Model-specific endcaps are always the superior solution. If they exist for a given hub, you know they will work. Universal adapters that do this threaten to be gimmick products. There's nothing that says a given 12mm fork will have a flat surface on the dropouts sufficient to pair with a 15mm hub. In a lot of cases it may be fine, but it's not a given. You've also got a spare thing in play during wheel changes. The exact length of the tubular sleeve can't be any longer than the hub OLD or else it can be dangerous, and any shorter and it can rattle. There's just not a lot of good reasons to do it that way, since in the best case it's another precision machined part to buy and all it's doing is adapting to something that's not any cheaper or more useful than getting the right hub/wheel in the first place.
Some of what you're asking gets into design elements of front hubs, and at that point the conversation is more about tradeoffs than generalities. Many 12x100 hubs can have their endcaps switched to 15x100 or QR, but not all. In general the ones that can go all the way up to 15 will be stiffer and heavier while the dedicated 12mm ones will be lighter, because the "main axle" component of the hub internals can be smaller. How much that stiffness contributes meaningfully to anything is probably pretty negligible. All else equal, dedicated implies more latitude to spec bearings that are whatever you want for your durability vs weight needs, whereas having a hub that's capable of fitting a 15mm axle and instead is wasting space endcapping down to 12mm implies you could have bigger bearings instead, or less mass somewhere. In reality it's not much of a functional concern, but it is there in the design considerations. It's unequivocal that the absolute most efficient designs are dedicated.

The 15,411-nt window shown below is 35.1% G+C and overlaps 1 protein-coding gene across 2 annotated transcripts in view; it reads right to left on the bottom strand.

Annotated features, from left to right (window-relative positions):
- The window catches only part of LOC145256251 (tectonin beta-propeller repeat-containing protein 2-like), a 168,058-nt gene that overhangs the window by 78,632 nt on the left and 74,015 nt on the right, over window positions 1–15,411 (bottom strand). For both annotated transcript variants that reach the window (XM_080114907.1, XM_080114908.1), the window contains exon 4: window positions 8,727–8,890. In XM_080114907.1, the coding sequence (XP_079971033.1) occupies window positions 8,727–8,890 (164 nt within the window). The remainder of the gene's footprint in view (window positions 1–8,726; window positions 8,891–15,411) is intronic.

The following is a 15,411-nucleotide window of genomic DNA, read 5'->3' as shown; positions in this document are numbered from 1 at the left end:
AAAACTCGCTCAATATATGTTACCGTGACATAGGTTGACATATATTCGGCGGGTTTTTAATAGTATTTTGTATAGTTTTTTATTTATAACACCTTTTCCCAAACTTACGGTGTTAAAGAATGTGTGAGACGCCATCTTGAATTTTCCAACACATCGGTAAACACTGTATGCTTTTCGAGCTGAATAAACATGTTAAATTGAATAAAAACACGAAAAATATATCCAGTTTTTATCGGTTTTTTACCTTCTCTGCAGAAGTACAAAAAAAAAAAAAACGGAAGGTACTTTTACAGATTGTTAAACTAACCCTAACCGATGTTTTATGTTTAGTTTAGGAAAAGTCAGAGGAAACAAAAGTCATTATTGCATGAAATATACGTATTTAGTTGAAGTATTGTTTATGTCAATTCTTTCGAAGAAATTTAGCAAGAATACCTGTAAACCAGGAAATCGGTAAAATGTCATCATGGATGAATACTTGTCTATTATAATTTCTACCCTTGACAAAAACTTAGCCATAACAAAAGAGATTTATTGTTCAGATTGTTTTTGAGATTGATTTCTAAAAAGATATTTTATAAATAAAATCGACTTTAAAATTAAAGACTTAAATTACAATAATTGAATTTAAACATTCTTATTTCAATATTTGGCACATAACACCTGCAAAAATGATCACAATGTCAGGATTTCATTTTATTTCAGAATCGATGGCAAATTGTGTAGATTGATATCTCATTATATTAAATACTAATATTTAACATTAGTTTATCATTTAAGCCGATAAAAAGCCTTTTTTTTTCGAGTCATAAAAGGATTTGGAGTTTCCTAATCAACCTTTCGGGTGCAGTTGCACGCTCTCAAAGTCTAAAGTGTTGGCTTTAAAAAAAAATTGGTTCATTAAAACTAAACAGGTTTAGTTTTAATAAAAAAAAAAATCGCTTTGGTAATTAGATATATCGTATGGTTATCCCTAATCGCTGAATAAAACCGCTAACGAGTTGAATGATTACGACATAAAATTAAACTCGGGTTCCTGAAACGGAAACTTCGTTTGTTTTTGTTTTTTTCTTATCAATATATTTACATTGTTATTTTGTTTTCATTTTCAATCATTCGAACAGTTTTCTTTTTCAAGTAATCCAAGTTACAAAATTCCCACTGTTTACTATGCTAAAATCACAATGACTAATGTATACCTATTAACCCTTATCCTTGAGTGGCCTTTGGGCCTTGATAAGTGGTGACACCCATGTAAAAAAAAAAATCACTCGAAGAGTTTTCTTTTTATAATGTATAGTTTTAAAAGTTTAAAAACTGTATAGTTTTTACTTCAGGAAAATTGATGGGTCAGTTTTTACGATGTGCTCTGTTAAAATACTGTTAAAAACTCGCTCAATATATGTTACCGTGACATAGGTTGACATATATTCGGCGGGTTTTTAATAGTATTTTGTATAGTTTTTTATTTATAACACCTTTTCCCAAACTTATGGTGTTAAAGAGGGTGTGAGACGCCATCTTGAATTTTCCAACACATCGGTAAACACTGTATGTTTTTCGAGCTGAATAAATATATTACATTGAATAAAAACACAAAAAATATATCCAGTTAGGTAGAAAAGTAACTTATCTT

Though as you mention there are some geographical factors, 12x100 front hubs are common at this point. It is the main standard in use for new road bikes, and every hub and wheelset manufacturer makes them. If you're not seeing them, it's possible you're looking somewhere that's very mountain-focused.
What there isn't necessarily a large variety of to choose from is aftermarket 12x100 hubs that are readily available as hub only and below the premium price points. In other words, it's easy to buy the high end, but getting something low- to mid-price can be a little niche. Shimano often does a good job being the biggest source in that market, i.e. with the HB-RS470 or R7000 hubs in this case. (To be clear, all Shimano hubs are dedicated axle, no endcaps).